Barely four days after India’s new right-wing government was sworn in this May, Human Resource Development Minister Smriti Irani, a former TV actress, issued her first statement saying the Vedas, the Upanishads and other ancient Hindu texts should be introduced in the classrooms.
Consequently, in July, a consultative body called The Bharatiya Shiksha Neeti Ayog (Indian Education Policy Commission) was constituted by the Hindu nationalist organisation, RSS and is mandated “to study the present education system and suggest corrective steps to make it Bharat-centric.” Bharat is the Hindi word for India.
“The problem is that they are equating India to Hindus. What about the India that houses the Muslims, Christians, Jains, Sikhs and other religions? India’s defining character is its diversity – including religious. That will be subtly and efficiently destroyed by introducing religious content in school books,” said Sveta Joshi, a former professor at Delhi University who has done extensive work on the 2002 religious riots in Gujarat.
One of the nine books in question urges students to visit Hindu pilgrim places like Jagannath, Badrinath and Rameshwaram to “cleanse themselves”.
“Students who are slightly older do question the lack of any Muslim or Christian places of worship,” Solanki, the elementary school teacher, said.
“Four of the nine books are titled Prerna Deep, they are meant to have short biographies of ‘inspiring Indians’.” Dalit, Jain, Sikh, and Buddhist heroes are mentioned prominently. The mention of Muslim and Christian heroes is almost negligible though,” said Jani of Gujarat University.
Since 1952, when it founded the first Saraswati Shishu Mandir (nursery school) in Gorakhpur in northern Uttar Pradesh state, the RSS, the ruling party BJP’s mother organisation, has always had schools that propagate its ideology. In subsequent years, the RSS founded Vidya Bharati, an umbrella body for thousands of educational institutions based on Hindu values, from the nursery to the post-graduate levels.
“Until now, the Hindu system of education was running parallel to the regular NCERT curriculum, which was formed collectively by eminent scholars from all walks of life. But now, the danger is that they want to merge the two,” said Jani. “The Sangh ideology is slowly becoming the state ideology,” he adds.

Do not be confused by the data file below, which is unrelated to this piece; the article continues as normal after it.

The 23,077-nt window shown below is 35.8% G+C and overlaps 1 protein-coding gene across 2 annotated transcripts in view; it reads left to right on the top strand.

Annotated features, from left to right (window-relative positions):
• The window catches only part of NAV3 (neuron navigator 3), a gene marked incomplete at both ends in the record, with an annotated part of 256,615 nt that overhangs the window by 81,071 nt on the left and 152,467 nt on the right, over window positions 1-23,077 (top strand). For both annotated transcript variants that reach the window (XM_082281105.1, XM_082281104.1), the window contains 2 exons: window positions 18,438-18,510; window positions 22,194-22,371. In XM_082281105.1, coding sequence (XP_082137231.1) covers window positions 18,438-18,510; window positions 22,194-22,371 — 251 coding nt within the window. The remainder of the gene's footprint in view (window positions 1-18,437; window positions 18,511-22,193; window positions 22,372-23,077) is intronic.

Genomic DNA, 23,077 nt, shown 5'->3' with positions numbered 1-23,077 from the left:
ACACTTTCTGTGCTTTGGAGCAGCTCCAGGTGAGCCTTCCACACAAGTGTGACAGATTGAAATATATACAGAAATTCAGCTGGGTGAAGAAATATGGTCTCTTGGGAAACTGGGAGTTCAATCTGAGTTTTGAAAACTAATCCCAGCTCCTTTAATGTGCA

If children are taught from a young age about Hindu supremacy and glory, they will not question it at a later stage in their life,” said Lila Visariya, a scholar at the Gujarat Institute of Development Research, at a conference organised in Ahmedabad last month.
Achyut Yagnik, founder of the Centre for Social Knowledge and Action, said that the “saffronisation of education” began in Gujarat slowly and subtly since the BJP established power in the late 1990s.
A report by NCERT states: “While communal perspectives have been present in textbooks in earlier periods too, studies done of textbooks rewritten from this perspective, for example in Gujarat, highlight their ready potential to contribute to a culture of divisiveness between religious communities …”
Gujarat was witness to gory religious riots in 2002, which killed about 1,000 people, mostly Muslims. Religious faultlines in the state, however, go back several centuries.
Last year, the Committee for Resisting Saffronisation of Textbooks protested against the textbooks in another Indian state, Karnataka, which, they said, strengthened stereotypes of Muslims and Christians and subdued the voices of women, Dalits and non-Vedic traditions. The textbooks remain unchanged.
“If anyone has problems with any of the books, I urge them to go to court,” said Harshad Patel, the media coordinator for Gujarat BJP. “Let them do what Dinanathji did. Get the court to pass orders to withdraw the books,” he told Al Jazeera.